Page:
Flood insurance premium increase
Anyone who lived in Lowell in the spring of 2006 knows that the city can be devastated by flooding but that infrequently occurring natural phenomenon is about to have a big financial impact on my homeowners in the city. Mostly because of some powerful hurricanes the have struck the east coast from Florida to New York over the past few years, the federal government is redrawing its flood zone maps, expanding the areas that will now be considered in flood zones. At the same time, premiums for flood insurance are being adjusted upwards to cover the outlays made due to past storm damage and anticipated rising outlays in the future.
People with home mortgages insured by the federal government (which is most people with mortgages) who live within flood zones are required to have flood insurance the premium for which comes out of their monthly payment to their mortgage servicer. Home owners in these categories now face major increases in their premiums and, by extension, their monthly payments. This will effect many Lowell residents, not just those living in low lying areas of Centralville and Pawtucketville. Most of downtown is in a flood zone due to all the canals so all the owners of downtown condominiums now face substantial increases.
Since August of this year, the housing market has been lethargic and the cold winter months are unlikely to bring a home sales boom. Increasing the monthly mortgage payment of people whose hold on their houses might already be precarious will only add to the difficulties of the housing market.
Fortunately, some of our political leaders are aware of this and are seeking relief for homeowners. Just two weeks ago at the Greater Lowell Area Democrats annual brunch, Attorney General Martha Coakley, who I have worked with for the past few years on foreclosure prevention strategies, sought me out and inquired how much of a problem this will be for Lowell since she sees it as a major problem statewide. I said it was a big problem for Lowell and she assured me that her office was looking for ways to address it.
Just yesterday, Senator Elizabeth Warren raised concerns about the impact of these redrawn maps and flood insurance premium increases in a speech on the floor of the Senate which is shown below. Hopefully, some modifications will be made to this policy before it causes any further distress in the housing market.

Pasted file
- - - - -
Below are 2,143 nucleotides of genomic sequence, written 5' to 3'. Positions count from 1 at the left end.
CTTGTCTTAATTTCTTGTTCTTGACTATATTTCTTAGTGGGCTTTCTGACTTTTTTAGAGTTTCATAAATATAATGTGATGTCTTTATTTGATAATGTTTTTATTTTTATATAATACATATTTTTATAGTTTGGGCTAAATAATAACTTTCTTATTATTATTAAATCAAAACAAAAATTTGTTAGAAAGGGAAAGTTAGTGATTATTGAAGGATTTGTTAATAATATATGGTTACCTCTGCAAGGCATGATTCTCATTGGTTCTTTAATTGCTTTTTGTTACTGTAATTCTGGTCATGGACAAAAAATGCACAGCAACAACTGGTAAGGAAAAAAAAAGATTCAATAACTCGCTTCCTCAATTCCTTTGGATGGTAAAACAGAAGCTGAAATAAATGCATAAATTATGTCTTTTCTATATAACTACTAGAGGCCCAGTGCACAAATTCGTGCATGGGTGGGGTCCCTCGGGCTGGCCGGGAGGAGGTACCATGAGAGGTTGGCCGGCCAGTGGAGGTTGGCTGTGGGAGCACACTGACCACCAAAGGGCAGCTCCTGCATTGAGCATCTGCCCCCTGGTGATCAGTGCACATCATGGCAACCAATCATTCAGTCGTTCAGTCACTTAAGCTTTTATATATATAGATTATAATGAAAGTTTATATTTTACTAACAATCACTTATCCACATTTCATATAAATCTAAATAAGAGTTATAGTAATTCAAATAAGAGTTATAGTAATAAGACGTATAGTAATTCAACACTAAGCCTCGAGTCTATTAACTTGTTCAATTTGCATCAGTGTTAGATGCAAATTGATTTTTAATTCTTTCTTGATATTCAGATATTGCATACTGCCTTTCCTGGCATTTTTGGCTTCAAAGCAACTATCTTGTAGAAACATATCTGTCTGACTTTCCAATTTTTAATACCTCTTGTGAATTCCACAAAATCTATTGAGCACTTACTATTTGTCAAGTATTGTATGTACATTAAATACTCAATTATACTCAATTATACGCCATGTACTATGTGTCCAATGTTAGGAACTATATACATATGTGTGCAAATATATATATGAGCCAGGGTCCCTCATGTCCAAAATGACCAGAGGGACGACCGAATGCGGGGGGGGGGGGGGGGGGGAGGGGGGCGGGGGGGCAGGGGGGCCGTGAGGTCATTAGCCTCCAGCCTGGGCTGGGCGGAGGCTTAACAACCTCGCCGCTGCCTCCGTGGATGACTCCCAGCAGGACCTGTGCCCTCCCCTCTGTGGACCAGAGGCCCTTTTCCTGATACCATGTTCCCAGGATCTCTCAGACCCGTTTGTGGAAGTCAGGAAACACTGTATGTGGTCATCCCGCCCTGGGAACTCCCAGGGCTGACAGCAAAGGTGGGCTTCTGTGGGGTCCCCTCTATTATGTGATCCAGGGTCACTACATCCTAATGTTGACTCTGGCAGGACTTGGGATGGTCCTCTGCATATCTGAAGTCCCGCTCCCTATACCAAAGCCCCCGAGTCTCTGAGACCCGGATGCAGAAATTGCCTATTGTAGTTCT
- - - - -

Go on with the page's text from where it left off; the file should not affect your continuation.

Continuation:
2 Responses to Flood insurance premium increase
Lowell’s flood zones were changed by FEMA in 2010 as part of a similar effort to what is getting national attention in other parts of the country now, for similar reasons. Approximately 450 housing units were added to the approximately 2000 units that were previously located in flood zones. Fortunately a large number of these were located in the Downtown Lowell Historic District. There are currently some significant flood insurance savings available to owners of historic properties that were placed in flood zones after the construction of the buildings. We have mailed information about this program to all impacted parties in the historic district. If others are interested in it, they can contact Steve Stowell at the Lowell Historic Board (firstname.lastname@example.org). There is some concern that this benefit may also be threatened by current policy and regulatory discussions in Washington, DC, but hopefully it will be preserved.
So historic properties might get a break on their flood insurance but the rest of us are out of luck? Another example of the have and have not. I value Lowell’s historical properties but I also value my home. Since Pawtucketville has been flooded twice maybe it’s time for the downtown to have a turn.